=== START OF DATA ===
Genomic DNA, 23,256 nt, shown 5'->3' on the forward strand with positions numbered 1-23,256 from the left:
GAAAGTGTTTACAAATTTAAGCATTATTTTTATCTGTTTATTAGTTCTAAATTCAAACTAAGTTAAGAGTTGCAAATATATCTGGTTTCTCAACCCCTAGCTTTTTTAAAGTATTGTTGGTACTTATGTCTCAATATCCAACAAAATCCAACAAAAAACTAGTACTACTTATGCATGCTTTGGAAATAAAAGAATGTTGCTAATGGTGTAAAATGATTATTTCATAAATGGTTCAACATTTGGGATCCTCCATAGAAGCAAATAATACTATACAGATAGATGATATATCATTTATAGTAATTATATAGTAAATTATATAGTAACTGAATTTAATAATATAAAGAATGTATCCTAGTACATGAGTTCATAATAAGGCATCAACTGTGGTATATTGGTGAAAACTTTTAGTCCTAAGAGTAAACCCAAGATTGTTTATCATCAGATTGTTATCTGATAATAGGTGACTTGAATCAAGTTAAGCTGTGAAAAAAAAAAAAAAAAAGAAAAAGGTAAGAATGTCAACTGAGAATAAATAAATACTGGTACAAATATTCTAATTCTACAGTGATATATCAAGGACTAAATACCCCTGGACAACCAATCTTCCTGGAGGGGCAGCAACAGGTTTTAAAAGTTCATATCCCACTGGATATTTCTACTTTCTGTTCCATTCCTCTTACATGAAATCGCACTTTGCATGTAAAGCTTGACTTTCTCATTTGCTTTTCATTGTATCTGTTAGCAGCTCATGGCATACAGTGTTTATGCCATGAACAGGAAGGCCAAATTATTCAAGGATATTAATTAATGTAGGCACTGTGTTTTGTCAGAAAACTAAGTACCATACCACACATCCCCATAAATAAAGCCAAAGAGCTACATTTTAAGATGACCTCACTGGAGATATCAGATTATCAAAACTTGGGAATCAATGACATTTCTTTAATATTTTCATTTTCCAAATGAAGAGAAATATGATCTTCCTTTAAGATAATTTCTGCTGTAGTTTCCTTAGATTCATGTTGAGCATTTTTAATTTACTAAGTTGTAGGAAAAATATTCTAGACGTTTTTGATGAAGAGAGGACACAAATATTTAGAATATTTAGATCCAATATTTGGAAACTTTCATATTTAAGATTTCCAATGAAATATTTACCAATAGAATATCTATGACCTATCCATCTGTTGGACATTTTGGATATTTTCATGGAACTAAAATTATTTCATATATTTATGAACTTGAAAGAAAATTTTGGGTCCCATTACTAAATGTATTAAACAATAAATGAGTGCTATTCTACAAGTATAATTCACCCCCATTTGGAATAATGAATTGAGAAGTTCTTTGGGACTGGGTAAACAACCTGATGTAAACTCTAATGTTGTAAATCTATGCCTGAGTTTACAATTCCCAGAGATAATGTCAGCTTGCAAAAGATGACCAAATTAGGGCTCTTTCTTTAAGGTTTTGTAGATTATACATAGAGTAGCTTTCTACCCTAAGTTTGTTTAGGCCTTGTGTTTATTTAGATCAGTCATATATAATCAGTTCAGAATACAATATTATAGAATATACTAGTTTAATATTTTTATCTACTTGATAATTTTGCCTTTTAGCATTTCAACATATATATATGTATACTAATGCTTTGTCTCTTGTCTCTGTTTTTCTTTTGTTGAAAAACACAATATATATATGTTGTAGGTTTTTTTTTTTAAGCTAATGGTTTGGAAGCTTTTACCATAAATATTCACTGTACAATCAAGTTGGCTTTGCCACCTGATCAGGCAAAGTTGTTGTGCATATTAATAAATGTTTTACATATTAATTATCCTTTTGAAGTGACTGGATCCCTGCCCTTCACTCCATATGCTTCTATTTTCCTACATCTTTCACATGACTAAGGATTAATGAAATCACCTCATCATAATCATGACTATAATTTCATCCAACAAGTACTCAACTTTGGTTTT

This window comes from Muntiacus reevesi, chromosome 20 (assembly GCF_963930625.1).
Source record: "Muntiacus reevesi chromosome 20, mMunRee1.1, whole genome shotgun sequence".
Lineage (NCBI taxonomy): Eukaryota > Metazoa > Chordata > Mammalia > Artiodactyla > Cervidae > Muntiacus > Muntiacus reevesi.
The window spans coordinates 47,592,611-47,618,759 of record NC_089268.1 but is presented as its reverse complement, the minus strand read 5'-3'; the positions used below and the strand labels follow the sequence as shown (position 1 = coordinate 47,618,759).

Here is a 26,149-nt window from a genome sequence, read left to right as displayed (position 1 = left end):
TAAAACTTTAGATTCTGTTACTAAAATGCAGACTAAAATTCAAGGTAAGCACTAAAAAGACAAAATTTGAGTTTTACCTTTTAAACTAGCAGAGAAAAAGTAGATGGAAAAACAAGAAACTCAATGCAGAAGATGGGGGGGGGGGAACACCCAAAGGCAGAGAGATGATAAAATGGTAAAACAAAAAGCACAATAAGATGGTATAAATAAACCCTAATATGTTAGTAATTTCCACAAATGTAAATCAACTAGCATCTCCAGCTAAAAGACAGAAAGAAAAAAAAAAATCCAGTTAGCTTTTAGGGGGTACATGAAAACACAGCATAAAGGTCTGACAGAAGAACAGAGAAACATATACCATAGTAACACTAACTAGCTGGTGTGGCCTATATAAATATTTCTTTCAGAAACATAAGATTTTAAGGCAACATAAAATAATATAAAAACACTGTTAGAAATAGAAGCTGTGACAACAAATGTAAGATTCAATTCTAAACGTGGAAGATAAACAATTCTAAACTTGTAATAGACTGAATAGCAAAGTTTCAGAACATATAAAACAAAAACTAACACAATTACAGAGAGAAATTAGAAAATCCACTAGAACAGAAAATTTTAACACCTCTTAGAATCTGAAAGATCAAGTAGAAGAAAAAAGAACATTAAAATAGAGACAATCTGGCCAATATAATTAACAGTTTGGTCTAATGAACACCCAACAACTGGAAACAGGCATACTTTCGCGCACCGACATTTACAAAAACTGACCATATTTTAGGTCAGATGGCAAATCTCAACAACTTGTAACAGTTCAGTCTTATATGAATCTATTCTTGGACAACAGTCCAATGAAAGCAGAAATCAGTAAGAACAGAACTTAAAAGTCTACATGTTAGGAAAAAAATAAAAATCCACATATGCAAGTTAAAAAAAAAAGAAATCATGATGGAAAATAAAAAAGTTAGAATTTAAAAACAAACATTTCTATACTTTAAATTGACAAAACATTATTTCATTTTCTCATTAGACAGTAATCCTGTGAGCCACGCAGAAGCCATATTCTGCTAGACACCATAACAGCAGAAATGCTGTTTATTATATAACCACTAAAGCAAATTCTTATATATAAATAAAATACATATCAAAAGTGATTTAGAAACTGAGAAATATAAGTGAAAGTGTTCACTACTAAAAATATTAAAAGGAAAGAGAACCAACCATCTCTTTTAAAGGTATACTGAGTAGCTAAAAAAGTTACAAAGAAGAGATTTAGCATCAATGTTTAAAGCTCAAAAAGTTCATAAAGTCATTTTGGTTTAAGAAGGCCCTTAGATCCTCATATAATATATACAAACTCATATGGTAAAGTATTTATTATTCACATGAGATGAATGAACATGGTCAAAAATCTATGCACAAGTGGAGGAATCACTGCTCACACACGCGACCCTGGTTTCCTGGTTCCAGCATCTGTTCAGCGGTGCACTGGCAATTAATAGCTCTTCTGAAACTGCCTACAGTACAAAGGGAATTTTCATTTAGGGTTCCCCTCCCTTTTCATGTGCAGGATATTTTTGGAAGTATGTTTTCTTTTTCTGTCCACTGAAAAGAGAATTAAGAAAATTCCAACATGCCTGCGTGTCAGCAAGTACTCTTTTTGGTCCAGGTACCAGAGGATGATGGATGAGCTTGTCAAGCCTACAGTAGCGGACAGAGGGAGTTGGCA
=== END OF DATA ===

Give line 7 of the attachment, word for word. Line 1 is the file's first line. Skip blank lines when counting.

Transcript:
Here is a 26,149-nt window from a genome sequence, read left to right as displayed (position 1 = left end):